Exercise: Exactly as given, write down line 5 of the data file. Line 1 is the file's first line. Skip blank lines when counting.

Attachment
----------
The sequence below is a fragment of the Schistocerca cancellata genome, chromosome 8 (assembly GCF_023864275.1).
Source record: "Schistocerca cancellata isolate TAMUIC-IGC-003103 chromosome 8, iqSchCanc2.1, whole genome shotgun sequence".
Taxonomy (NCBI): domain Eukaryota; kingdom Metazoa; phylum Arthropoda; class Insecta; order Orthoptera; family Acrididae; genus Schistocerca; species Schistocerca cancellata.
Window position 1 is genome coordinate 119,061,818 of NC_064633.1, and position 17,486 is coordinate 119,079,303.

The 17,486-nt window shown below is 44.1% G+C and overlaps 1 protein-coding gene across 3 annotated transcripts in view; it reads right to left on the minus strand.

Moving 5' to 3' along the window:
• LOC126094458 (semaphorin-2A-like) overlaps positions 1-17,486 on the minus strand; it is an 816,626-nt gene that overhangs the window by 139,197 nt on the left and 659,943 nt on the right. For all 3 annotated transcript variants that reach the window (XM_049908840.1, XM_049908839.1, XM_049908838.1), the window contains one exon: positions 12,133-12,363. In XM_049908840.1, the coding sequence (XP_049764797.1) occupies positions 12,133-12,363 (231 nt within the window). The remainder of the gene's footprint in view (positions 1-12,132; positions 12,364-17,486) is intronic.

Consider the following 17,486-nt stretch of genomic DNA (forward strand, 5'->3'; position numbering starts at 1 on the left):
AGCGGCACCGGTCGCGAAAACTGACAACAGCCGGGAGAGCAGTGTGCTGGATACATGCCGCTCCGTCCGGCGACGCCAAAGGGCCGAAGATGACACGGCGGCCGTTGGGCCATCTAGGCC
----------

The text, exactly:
The 17,486-nt window shown below is 44.1% G+C and overlaps 1 protein-coding gene across 3 annotated transcripts in view; it reads right to left on the minus strand.